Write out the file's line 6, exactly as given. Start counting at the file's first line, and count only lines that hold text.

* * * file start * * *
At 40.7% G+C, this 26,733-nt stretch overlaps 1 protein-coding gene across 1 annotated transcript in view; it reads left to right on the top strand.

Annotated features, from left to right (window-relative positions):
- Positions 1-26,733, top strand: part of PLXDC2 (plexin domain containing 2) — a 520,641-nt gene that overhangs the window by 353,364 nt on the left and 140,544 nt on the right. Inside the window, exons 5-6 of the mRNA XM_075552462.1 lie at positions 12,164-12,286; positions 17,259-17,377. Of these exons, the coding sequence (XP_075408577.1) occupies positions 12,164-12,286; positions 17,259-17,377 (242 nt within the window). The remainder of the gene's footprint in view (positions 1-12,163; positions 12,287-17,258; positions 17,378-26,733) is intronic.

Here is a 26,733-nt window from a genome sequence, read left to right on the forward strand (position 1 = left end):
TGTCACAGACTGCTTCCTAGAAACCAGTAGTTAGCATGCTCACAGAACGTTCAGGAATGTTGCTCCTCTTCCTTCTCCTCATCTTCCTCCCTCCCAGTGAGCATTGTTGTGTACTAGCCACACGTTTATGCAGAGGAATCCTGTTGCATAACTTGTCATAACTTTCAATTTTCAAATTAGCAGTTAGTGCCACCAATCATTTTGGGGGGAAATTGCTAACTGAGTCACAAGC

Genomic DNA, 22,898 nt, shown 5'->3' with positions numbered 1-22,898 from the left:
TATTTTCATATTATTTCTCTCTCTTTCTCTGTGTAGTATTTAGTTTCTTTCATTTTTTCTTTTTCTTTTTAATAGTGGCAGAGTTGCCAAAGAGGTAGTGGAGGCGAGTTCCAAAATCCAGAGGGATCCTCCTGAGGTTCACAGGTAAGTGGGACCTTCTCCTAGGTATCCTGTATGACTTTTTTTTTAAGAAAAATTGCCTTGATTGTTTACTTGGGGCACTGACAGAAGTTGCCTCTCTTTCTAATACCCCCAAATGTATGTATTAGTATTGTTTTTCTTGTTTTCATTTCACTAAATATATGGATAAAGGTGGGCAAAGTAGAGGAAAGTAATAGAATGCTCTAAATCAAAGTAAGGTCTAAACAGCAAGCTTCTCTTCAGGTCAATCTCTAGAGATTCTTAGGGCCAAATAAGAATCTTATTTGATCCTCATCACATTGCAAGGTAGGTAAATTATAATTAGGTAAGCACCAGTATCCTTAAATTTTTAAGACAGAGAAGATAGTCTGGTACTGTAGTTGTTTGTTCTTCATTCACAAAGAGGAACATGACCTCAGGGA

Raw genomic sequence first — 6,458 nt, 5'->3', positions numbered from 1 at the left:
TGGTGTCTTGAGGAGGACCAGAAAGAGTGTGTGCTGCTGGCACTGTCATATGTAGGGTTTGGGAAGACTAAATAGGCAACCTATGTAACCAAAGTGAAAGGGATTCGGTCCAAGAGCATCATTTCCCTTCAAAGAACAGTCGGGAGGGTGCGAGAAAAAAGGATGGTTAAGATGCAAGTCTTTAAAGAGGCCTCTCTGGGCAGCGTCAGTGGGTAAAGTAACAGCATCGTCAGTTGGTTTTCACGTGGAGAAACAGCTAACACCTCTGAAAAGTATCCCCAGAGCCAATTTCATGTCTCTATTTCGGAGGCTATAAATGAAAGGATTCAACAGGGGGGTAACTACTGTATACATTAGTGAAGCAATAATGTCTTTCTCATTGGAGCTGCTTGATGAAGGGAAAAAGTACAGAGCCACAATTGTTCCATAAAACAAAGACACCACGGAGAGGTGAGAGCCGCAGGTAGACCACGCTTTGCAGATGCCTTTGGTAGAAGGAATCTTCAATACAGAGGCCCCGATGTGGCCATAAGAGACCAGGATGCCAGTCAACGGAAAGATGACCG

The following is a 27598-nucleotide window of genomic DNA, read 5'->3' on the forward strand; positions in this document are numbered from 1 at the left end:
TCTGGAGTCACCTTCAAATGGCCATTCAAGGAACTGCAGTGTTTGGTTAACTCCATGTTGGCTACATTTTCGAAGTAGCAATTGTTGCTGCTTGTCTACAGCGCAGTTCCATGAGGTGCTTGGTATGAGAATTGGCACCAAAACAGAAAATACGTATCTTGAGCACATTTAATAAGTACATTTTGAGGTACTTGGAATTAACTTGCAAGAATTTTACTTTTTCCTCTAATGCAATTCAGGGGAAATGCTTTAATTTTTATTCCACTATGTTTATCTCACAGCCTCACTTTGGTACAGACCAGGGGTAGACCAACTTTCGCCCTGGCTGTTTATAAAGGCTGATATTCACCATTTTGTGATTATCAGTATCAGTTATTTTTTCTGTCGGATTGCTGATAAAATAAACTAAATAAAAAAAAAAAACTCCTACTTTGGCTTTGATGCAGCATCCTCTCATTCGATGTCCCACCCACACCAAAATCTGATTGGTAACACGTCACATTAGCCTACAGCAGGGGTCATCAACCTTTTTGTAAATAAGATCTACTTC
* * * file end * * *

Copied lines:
Genomic DNA, 22,898 nt, shown 5'->3' with positions numbered 1-22,898 from the left: